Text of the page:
Greater Funding, Greater Needs
Historically Black colleges and universities (HBCUs) have distinguished themselves over the past two years in the face of uncertainty and difficulty. They innovated to embrace remote learning and redirected funds to provide their students with much-needed support. And they received an outpouring of funding; the federal government has allocated more than $6.5 billion to HBCUs over the past two years, and private donors have significantly stepped up their giving. As a result, HBCUs have gained a renewed sense of optimism and hard-won resilience.
The uptick in funding over the past two years doesn’t begin to make up for decades of neglect. In particular, the federal government, for decades, has ignored its legally mandated obligations to allocate funding at prescribed levels. There’s an inherent immorality that underpins this pattern: HBCUs are the institutions that perform the best for Black students, yet they remain chronically underfunded. What’s more, this cycle feeds the perception that they aren’t worthy of support.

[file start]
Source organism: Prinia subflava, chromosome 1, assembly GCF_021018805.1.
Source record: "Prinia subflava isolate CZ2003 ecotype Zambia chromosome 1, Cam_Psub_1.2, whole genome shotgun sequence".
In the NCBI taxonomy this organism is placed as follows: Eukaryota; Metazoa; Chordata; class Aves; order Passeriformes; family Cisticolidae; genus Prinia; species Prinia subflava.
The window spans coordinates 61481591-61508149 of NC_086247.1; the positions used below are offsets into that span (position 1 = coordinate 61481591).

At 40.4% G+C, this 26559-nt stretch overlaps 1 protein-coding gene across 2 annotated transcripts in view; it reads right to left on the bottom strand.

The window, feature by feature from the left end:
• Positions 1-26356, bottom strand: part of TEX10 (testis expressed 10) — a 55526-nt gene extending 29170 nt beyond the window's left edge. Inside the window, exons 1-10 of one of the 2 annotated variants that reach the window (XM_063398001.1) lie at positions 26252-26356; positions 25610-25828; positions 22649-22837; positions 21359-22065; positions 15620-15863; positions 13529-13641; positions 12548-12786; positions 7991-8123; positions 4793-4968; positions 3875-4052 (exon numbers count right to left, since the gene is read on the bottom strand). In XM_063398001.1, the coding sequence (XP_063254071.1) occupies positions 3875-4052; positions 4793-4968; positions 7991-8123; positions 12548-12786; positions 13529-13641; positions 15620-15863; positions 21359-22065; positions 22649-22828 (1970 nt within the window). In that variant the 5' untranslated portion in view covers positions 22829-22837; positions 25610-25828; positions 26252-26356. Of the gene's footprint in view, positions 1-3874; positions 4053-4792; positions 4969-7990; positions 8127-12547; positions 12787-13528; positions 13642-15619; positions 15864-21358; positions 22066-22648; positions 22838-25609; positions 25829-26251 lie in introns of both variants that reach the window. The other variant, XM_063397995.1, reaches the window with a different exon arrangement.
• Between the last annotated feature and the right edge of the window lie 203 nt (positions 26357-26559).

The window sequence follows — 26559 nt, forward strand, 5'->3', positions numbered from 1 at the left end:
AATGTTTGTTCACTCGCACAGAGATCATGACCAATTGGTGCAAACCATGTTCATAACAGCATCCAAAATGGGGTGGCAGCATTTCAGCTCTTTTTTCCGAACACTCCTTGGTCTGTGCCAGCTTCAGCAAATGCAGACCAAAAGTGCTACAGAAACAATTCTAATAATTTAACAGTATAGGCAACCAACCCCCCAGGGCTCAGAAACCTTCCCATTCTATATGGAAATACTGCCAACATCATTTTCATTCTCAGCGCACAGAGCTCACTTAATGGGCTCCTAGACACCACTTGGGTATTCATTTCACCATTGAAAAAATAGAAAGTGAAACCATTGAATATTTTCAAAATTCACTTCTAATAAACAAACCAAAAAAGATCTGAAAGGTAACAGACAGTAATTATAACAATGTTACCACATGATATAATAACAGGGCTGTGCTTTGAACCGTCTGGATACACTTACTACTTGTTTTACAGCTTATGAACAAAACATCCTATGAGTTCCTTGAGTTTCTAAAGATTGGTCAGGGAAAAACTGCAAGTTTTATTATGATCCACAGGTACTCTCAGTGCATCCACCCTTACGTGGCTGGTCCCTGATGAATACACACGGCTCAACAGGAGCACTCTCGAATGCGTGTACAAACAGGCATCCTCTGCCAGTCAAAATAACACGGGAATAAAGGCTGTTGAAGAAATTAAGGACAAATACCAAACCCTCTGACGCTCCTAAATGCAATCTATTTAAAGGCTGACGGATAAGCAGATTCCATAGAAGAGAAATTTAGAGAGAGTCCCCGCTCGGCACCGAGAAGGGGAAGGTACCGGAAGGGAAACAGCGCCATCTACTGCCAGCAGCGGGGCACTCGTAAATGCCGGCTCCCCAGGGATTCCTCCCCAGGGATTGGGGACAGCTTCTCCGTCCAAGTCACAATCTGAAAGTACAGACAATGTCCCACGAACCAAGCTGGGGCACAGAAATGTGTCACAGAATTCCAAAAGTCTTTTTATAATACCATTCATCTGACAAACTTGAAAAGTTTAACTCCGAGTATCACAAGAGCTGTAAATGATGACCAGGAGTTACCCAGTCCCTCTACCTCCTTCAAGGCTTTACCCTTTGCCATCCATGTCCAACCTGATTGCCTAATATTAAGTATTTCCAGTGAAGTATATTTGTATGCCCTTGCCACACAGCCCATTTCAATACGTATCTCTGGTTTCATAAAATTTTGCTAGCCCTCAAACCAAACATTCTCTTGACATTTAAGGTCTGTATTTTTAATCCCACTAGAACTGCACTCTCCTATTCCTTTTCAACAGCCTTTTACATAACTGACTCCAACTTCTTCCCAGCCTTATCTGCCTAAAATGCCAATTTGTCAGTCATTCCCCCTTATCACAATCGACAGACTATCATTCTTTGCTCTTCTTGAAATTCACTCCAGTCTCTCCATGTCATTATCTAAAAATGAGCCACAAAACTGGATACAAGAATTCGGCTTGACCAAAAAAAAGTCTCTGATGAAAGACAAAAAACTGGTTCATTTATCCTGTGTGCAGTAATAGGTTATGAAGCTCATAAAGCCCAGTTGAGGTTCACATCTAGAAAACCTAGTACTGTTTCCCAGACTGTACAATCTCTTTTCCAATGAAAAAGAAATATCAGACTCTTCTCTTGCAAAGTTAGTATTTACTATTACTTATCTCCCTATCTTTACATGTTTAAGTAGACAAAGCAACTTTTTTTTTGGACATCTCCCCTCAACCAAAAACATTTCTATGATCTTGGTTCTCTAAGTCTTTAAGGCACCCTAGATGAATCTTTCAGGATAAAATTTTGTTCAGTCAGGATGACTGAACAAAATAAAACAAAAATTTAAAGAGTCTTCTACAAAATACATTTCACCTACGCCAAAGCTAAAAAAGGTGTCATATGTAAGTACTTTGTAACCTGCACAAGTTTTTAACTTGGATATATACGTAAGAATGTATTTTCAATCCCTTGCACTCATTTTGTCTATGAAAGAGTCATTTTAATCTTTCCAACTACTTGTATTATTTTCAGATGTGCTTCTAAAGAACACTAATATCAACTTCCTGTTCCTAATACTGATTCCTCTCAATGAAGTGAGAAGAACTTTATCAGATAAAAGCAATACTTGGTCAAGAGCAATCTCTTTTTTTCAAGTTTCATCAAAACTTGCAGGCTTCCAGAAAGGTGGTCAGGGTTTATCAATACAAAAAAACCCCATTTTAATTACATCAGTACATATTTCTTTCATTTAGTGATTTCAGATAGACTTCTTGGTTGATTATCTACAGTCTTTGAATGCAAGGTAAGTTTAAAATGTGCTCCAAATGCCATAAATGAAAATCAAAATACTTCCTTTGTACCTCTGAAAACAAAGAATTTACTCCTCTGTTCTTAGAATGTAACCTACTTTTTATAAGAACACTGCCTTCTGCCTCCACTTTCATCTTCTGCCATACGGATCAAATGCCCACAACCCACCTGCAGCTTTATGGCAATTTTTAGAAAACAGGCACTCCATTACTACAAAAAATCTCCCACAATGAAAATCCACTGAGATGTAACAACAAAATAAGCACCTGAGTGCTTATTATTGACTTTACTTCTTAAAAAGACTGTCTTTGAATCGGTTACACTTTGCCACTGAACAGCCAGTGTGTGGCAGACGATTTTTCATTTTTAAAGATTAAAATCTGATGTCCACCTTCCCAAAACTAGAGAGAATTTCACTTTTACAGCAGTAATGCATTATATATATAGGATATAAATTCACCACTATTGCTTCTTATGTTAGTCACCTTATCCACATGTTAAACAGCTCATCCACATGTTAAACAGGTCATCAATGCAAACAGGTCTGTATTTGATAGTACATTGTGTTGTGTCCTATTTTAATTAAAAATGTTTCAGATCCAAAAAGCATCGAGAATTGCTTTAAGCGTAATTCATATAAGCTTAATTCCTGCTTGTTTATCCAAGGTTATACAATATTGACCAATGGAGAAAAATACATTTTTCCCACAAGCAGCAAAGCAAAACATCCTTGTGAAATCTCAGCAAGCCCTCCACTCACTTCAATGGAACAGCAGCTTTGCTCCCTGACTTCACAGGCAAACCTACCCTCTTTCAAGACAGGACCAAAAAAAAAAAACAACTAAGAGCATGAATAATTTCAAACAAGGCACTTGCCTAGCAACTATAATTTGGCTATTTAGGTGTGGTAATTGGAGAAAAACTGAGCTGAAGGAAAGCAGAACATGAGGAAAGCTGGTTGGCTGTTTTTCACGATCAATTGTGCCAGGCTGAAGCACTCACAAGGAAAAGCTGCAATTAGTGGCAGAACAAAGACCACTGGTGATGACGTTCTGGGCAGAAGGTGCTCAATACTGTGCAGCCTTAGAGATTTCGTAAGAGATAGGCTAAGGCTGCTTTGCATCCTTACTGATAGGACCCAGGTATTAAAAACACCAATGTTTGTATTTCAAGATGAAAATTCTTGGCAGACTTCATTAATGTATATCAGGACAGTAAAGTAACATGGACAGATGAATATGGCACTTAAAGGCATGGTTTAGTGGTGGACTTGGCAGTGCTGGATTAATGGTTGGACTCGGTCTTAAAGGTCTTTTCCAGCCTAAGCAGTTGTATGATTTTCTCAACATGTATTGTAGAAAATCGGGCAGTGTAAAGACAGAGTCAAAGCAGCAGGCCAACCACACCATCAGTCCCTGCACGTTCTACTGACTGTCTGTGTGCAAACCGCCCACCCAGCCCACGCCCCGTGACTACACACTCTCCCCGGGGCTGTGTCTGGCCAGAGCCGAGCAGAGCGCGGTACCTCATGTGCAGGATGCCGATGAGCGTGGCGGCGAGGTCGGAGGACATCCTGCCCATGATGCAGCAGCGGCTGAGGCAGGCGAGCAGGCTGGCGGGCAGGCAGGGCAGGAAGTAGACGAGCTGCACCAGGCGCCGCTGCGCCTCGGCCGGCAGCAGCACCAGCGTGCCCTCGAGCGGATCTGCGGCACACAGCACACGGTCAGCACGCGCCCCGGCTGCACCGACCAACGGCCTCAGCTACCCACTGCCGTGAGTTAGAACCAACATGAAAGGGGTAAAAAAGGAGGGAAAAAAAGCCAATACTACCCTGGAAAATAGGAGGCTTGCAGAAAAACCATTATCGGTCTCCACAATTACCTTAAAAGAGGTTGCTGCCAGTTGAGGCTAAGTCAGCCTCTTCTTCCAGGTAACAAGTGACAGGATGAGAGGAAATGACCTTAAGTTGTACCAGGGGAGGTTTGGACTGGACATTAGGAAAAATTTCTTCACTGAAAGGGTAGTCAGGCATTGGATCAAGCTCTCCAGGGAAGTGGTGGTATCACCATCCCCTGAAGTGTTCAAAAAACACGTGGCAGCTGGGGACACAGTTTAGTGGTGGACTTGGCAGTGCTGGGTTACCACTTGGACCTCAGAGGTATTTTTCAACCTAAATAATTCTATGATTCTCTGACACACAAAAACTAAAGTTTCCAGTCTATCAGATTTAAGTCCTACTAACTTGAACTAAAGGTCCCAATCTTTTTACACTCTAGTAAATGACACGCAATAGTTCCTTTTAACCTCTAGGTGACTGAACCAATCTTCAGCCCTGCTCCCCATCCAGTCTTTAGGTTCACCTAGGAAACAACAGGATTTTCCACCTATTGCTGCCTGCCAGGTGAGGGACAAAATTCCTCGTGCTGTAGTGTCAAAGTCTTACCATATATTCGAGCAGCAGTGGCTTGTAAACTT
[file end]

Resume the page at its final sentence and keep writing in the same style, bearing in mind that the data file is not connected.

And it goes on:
On July 26, 2022, Lodriguez Murray, senior vice president, public policy and government affairs at UNCF held a press conference about the report on Capitol Hill. View his comments.